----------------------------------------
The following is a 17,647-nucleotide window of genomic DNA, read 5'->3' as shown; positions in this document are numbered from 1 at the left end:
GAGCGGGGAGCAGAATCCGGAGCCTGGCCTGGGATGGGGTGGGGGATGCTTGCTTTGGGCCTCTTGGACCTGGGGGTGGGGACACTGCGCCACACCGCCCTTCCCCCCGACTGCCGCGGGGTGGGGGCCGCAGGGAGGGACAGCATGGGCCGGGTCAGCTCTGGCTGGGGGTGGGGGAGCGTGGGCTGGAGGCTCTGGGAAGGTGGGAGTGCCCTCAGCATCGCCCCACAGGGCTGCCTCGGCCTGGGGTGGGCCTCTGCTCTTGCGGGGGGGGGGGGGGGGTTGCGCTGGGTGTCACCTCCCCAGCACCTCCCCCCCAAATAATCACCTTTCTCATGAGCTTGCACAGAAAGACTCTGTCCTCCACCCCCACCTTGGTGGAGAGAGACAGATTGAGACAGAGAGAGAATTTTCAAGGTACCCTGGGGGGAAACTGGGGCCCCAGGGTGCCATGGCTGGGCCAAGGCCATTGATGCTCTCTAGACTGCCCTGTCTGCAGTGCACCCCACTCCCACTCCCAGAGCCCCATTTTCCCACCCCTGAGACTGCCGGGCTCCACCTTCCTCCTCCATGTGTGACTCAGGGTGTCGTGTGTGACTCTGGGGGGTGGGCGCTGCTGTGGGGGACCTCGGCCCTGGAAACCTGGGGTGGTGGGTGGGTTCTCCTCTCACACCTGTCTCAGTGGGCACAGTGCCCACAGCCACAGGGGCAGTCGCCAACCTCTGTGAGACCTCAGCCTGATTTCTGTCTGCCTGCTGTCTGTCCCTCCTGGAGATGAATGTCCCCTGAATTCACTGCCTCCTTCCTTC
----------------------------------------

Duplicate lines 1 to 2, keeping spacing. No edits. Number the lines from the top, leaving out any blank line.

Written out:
The following is a 17,647-nucleotide window of genomic DNA, read 5'->3' as shown; positions in this document are numbered from 1 at the left end:
GAGCGGGGAGCAGAATCCGGAGCCTGGCCTGGGATGGGGTGGGGGATGCTTGCTTTGGGCCTCTTGGACCTGGGGGTGGGGACACTGCGCCACACCGCCCTTCCCCCCGACTGCCGCGGGGTGGGGGCCGCAGGGAGGGACAGCATGGGCCGGGTCAGCTCTGGCTGGGGGTGGGGGAGCGTGGGCTGGAGGCTCTGGGAAGGTGGGAGTGCCCTCAGCATCGCCCCACAGGGCTGCCTCGGCCTGGGGTGGGCCTCTGCTCTTGCGGGGGGGGGGGGGGGGTTGCGCTGGGTGTCACCTCCCCAGCACCTCCCCCCCAAATAATCACCTTTCTCATGAGCTTGCACAGAAAGACTCTGTCCTCCACCCCCACCTTGGTGGAGAGAGACAGATTGAGACAGAGAGAGAATTTTCAAGGTACCCTGGGGGGAAACTGGGGCCCCAGGGTGCCATGGCTGGGCCAAGGCCATTGATGCTCTCTAGACTGCCCTGTCTGCAGTGCACCCCACTCCCACTCCCAGAGCCCCATTTTCCCACCCCTGAGACTGCCGGGCTCCACCTTCCTCCTCCATGTGTGACTCAGGGTGTCGTGTGTGACTCTGGGGGGTGGGCGCTGCTGTGGGGGACCTCGGCCCTGGAAACCTGGGGTGGTGGGTGGGTTCTCCTCTCACACCTGTCTCAGTGGGCACAGTGCCCACAGCCACAGGGGCAGTCGCCAACCTCTGTGAGACCTCAGCCTGATTTCTGTCTGCCTGCTGTCTGTCCCTCCTGGAGATGAATGTCCCCTGAATTCACTGCCTCCTTCCTTC